- any opening by which coal is being or has been extracted.
- a bed of coal ready for mining.
Origin of winning
Synonyms for winning
Antonyms for winning
verb (used without object), won, win·ning.
verb (used with object), won, win·ning.
- to obtain (ore, coal, etc.).
- to prepare (a vein, bed, mine, etc.) for working, by means of shafts or the like.
Origin of win1
Synonyms for win
verb (used with object), winned, win·ning. Scot. and North England.
Origin of win2
Examples from the Web for winning
Contemporary Examples of winning
By 2012, Democratic President Barack Obama owned the Asian-American vote, winning it by 47 percentage points.Asian-Americans Are The New Florida
January 8, 2015
But after winning 55 percent of the white vote, Duke had a database of supporters some politicians coveted.The Price of Steve Scalise’s Silence
January 7, 2015
But Winning Marriage will be essential for the historian who, someday, tries to tell the full story.The Real Story Behind the Fight for Marriage Equality
December 30, 2014
First, there are over three million possible arrangements for the winning lineup.I Want to See Your Spreadsheets, Baby: MTV’s ‘Are You the One?’ Is a Mathematical Orgy
December 9, 2014
Past winning artists generally were either complete outsiders (McQueen) or divisive figures in the art world.Has the Turner Prize Gone Soft?
December 2, 2014
Historical Examples of winning
If we are to keep in the race at all, to say nothing of winning it, the spirit must be free.The Conquest of Fear
He could not even keep her after winning her; desire blinded him.
The winning of a battle is not enough to engage all our admiration; it must be won by an artist.
What a winning singularity must have distinguished his actions!Female Scripture Biographies, Vol. II
Francis Augustus Cox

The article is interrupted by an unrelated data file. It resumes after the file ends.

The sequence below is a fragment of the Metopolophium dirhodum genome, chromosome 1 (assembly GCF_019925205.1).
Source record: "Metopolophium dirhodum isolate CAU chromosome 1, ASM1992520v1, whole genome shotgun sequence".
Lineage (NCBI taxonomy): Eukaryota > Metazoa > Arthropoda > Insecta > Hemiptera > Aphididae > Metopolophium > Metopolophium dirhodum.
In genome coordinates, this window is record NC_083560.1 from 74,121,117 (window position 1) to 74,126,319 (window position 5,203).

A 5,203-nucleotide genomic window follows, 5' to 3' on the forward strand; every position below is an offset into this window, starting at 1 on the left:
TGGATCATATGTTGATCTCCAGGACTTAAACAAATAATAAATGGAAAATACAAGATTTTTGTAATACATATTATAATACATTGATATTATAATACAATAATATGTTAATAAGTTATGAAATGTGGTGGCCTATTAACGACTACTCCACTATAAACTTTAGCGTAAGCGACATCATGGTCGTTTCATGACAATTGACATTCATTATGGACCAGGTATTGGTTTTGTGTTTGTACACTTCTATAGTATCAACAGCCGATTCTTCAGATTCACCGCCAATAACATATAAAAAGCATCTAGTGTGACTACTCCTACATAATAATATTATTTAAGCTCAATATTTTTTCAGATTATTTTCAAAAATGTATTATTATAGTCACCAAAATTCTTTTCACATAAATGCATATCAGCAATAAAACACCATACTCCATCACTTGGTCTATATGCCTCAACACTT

She now suffered him to regain courage, by winning back some of his own money.Tales And Novels, Volume 3 (of 10)
- a shaft or seam of coal
- the extraction of coal or ore from the ground
verb wins, winning or won
- to achieve recognition in some field of endeavour
- historyto be knighted
- to extract (ore, coal, etc) from a mine
- to extract (metal or other minerals) from ore
- to discover and make (a mineral deposit) accessible for mining
Word Origin for win
verb wins, winning, won or winned (tr) Irish, Scot and Northern English dialect
Word Origin for win
fusion of Old English winnan "struggle for, work at, strive, fight," and gewinnan "to gain or succeed by struggling, to win," both from Proto-Germanic *wenwanan (cf. Old Saxon winnan, Old Norse vinna, Old Frisian winna, Dutch winnen "to gain, win," Danish vinde "to win," Old High German winnan "to strive, struggle, fight," German gewinnen "to gain, win," Gothic gawinnen "to suffer, toil"). Perhaps related to wish, or from PIE *van- "overcome, conquer." Related: Won; winning.
Sense of "to be victorious" is recorded from c.1300. Breadwinner preserves the sense of "toil" in Old English winnan. Phrase you can't win them all (1954) first attested in Raymond Chandler. Winningest is attested by 1804.
Old English winn "labor, strife, conflict," from the source of win (v.). Modern sense of "a victory in a game or contest" is first attested 1862, from the verb.
In addition to the idioms beginning with win
- win by a nose
- wind down
- wind up
- wine and dine
- wing it
- win hands down
- winning streak
- win one's spurs
- win on points
- win out
- win over
- win some, lose some
- win through
- (win) hands down
- no-win situation
- slow but sure (steady wins the race)
- you can't win
- you can't win 'em all